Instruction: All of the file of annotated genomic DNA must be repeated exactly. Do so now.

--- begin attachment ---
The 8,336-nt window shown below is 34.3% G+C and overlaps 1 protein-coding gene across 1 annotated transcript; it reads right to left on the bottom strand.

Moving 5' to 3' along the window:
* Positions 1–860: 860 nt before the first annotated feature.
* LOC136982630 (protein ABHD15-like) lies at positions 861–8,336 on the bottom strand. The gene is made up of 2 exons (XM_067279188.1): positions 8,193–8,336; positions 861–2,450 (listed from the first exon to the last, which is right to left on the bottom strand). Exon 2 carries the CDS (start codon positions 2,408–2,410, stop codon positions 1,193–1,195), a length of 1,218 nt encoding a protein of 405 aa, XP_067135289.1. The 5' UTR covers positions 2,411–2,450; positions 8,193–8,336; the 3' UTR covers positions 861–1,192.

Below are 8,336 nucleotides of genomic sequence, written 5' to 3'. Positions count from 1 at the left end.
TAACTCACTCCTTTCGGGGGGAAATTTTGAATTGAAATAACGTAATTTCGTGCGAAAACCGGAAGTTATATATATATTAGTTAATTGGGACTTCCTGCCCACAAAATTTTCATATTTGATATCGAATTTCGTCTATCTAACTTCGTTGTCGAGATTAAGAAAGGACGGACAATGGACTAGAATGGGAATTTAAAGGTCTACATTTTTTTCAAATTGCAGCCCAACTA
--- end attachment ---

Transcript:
The 8,336-nt window shown below is 34.3% G+C and overlaps 1 protein-coding gene across 1 annotated transcript; it reads right to left on the bottom strand.

Moving 5' to 3' along the window:
* Positions 1–860: 860 nt before the first annotated feature.
* LOC136982630 (protein ABHD15-like) lies at positions 861–8,336 on the bottom strand. The gene is made up of 2 exons (XM_067279188.1): positions 8,193–8,336; positions 861–2,450 (listed from the first exon to the last, which is right to left on the bottom strand). Exon 2 carries the CDS (start codon positions 2,408–2,410, stop codon positions 1,193–1,195), a length of 1,218 nt encoding a protein of 405 aa, XP_067135289.1. The 5' UTR covers positions 2,411–2,450; positions 8,193–8,336; the 3' UTR covers positions 861–1,192.

Below are 8,336 nucleotides of genomic sequence, written 5' to 3'. Positions count from 1 at the left end.
TAACTCACTCCTTTCGGGGGGAAATTTTGAATTGAAATAACGTAATTTCGTGCGAAAACCGGAAGTTATATATATATTAGTTAATTGGGACTTCCTGCCCACAAAATTTTCATATTTGATATCGAATTTCGTCTATCTAACTTCGTTGTCGAGATTAAGAAAGGACGGACAATGGACTAGAATGGGAATTTAAAGGTCTACATTTTTTTCAAATTGCAGCCCAACTA